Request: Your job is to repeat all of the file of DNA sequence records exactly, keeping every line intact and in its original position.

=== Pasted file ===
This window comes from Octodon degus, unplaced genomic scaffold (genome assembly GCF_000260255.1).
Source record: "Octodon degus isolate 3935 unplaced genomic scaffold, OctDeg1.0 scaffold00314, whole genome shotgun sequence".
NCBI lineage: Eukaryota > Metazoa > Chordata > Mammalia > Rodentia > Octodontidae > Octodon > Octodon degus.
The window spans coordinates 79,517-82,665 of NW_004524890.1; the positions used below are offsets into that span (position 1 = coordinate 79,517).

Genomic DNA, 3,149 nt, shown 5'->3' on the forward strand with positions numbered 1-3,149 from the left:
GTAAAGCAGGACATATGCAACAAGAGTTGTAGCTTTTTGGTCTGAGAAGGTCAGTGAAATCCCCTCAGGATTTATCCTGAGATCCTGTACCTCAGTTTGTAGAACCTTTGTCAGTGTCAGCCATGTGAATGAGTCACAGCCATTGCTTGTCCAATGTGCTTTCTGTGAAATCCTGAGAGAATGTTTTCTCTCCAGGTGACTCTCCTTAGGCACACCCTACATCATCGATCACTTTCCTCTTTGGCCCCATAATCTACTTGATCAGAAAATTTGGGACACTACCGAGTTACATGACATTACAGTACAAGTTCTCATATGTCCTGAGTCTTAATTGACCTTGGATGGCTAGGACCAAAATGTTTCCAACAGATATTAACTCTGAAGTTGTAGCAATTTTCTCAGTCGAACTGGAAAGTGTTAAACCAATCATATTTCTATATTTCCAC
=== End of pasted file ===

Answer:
This window comes from Octodon degus, unplaced genomic scaffold (genome assembly GCF_000260255.1).
Source record: "Octodon degus isolate 3935 unplaced genomic scaffold, OctDeg1.0 scaffold00314, whole genome shotgun sequence".
NCBI lineage: Eukaryota > Metazoa > Chordata > Mammalia > Rodentia > Octodontidae > Octodon > Octodon degus.
The window spans coordinates 79,517-82,665 of NW_004524890.1; the positions used below are offsets into that span (position 1 = coordinate 79,517).

Genomic DNA, 3,149 nt, shown 5'->3' on the forward strand with positions numbered 1-3,149 from the left:
GTAAAGCAGGACATATGCAACAAGAGTTGTAGCTTTTTGGTCTGAGAAGGTCAGTGAAATCCCCTCAGGATTTATCCTGAGATCCTGTACCTCAGTTTGTAGAACCTTTGTCAGTGTCAGCCATGTGAATGAGTCACAGCCATTGCTTGTCCAATGTGCTTTCTGTGAAATCCTGAGAGAATGTTTTCTCTCCAGGTGACTCTCCTTAGGCACACCCTACATCATCGATCACTTTCCTCTTTGGCCCCATAATCTACTTGATCAGAAAATTTGGGACACTACCGAGTTACATGACATTACAGTACAAGTTCTCATATGTCCTGAGTCTTAATTGACCTTGGATGGCTAGGACCAAAATGTTTCCAACAGATATTAACTCTGAAGTTGTAGCAATTTTCTCAGTCGAACTGGAAAGTGTTAAACCAATCATATTTCTATATTTCCAC